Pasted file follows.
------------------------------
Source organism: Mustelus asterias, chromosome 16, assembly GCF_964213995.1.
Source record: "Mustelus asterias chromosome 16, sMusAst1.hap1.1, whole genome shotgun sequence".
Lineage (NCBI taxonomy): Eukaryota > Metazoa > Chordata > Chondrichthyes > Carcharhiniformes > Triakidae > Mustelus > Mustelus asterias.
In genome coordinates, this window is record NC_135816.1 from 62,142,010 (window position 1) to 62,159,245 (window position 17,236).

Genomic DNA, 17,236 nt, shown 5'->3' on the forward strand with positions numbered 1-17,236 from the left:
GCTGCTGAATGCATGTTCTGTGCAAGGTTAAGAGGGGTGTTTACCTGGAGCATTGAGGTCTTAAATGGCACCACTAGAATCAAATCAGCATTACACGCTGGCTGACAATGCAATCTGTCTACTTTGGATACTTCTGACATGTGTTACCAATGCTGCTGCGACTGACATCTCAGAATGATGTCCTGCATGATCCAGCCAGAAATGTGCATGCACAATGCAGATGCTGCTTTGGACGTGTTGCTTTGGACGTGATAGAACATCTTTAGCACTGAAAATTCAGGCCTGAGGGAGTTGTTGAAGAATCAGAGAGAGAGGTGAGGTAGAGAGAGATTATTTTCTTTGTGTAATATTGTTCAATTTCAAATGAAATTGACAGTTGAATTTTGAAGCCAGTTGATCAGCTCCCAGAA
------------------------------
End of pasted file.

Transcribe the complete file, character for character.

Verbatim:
Source organism: Mustelus asterias, chromosome 16, assembly GCF_964213995.1.
Source record: "Mustelus asterias chromosome 16, sMusAst1.hap1.1, whole genome shotgun sequence".
Lineage (NCBI taxonomy): Eukaryota > Metazoa > Chordata > Chondrichthyes > Carcharhiniformes > Triakidae > Mustelus > Mustelus asterias.
In genome coordinates, this window is record NC_135816.1 from 62,142,010 (window position 1) to 62,159,245 (window position 17,236).

Genomic DNA, 17,236 nt, shown 5'->3' on the forward strand with positions numbered 1-17,236 from the left:
GCTGCTGAATGCATGTTCTGTGCAAGGTTAAGAGGGGTGTTTACCTGGAGCATTGAGGTCTTAAATGGCACCACTAGAATCAAATCAGCATTACACGCTGGCTGACAATGCAATCTGTCTACTTTGGATACTTCTGACATGTGTTACCAATGCTGCTGCGACTGACATCTCAGAATGATGTCCTGCATGATCCAGCCAGAAATGTGCATGCACAATGCAGATGCTGCTTTGGACGTGTTGCTTTGGACGTGATAGAACATCTTTAGCACTGAAAATTCAGGCCTGAGGGAGTTGTTGAAGAATCAGAGAGAGAGGTGAGGTAGAGAGAGATTATTTTCTTTGTGTAATATTGTTCAATTTCAAATGAAATTGACAGTTGAATTTTGAAGCCAGTTGATCAGCTCCCAGAA